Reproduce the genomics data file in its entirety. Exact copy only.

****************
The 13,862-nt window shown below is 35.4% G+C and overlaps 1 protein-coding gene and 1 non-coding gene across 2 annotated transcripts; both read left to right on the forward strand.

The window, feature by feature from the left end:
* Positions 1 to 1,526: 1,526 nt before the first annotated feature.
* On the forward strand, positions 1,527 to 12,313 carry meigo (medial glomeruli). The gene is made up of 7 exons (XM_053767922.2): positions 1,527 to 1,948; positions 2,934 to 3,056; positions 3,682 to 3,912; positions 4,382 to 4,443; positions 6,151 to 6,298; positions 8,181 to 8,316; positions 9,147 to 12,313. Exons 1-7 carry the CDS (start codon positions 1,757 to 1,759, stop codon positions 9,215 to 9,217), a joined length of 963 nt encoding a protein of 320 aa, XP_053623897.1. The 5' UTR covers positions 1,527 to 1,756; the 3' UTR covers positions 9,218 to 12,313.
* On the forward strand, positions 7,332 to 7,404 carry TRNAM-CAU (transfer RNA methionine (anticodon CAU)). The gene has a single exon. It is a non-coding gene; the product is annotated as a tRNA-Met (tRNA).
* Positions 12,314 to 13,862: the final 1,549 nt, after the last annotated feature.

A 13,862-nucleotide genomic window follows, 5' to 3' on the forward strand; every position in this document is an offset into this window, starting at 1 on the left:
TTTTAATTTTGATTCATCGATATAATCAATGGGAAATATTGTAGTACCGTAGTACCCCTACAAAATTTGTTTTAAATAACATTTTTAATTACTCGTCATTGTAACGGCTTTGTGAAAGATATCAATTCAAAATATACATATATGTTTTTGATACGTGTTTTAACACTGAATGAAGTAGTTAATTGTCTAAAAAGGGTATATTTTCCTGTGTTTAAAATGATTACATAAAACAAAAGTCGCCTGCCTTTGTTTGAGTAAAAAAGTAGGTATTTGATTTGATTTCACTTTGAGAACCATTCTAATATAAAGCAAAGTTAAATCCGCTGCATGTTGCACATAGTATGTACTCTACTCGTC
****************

The 13,862-nt window shown below is 35.4% G+C and overlaps 1 protein-coding gene and 1 non-coding gene across 2 annotated transcripts; both read left to right on the forward strand.

The window, feature by feature from the left end:
* Positions 1 to 1,526: 1,526 nt before the first annotated feature.
* On the forward strand, positions 1,527 to 12,313 carry meigo (medial glomeruli). The gene is made up of 7 exons (XM_053767922.2): positions 1,527 to 1,948; positions 2,934 to 3,056; positions 3,682 to 3,912; positions 4,382 to 4,443; positions 6,151 to 6,298; positions 8,181 to 8,316; positions 9,147 to 12,313. Exons 1-7 carry the CDS (start codon positions 1,757 to 1,759, stop codon positions 9,215 to 9,217), a joined length of 963 nt encoding a protein of 320 aa, XP_053623897.1. The 5' UTR covers positions 1,527 to 1,756; the 3' UTR covers positions 9,218 to 12,313.
* On the forward strand, positions 7,332 to 7,404 carry TRNAM-CAU (transfer RNA methionine (anticodon CAU)). The gene has a single exon. It is a non-coding gene; the product is annotated as a tRNA-Met (tRNA).
* Positions 12,314 to 13,862: the final 1,549 nt, after the last annotated feature.

A 13,862-nucleotide genomic window follows, 5' to 3' on the forward strand; every position in this document is an offset into this window, starting at 1 on the left:
TTTTAATTTTGATTCATCGATATAATCAATGGGAAATATTGTAGTACCGTAGTACCCCTACAAAATTTGTTTTAAATAACATTTTTAATTACTCGTCATTGTAACGGCTTTGTGAAAGATATCAATTCAAAATATACATATATGTTTTTGATACGTGTTTTAACACTGAATGAAGTAGTTAATTGTCTAAAAAGGGTATATTTTCCTGTGTTTAAAATGATTACATAAAACAAAAGTCGCCTGCCTTTGTTTGAGTAAAAAAGTAGGTATTTGATTTGATTTCACTTTGAGAACCATTCTAATATAAAGCAAAGTTAAATCCGCTGCATGTTGCACATAGTATGTACTCTACTCGTC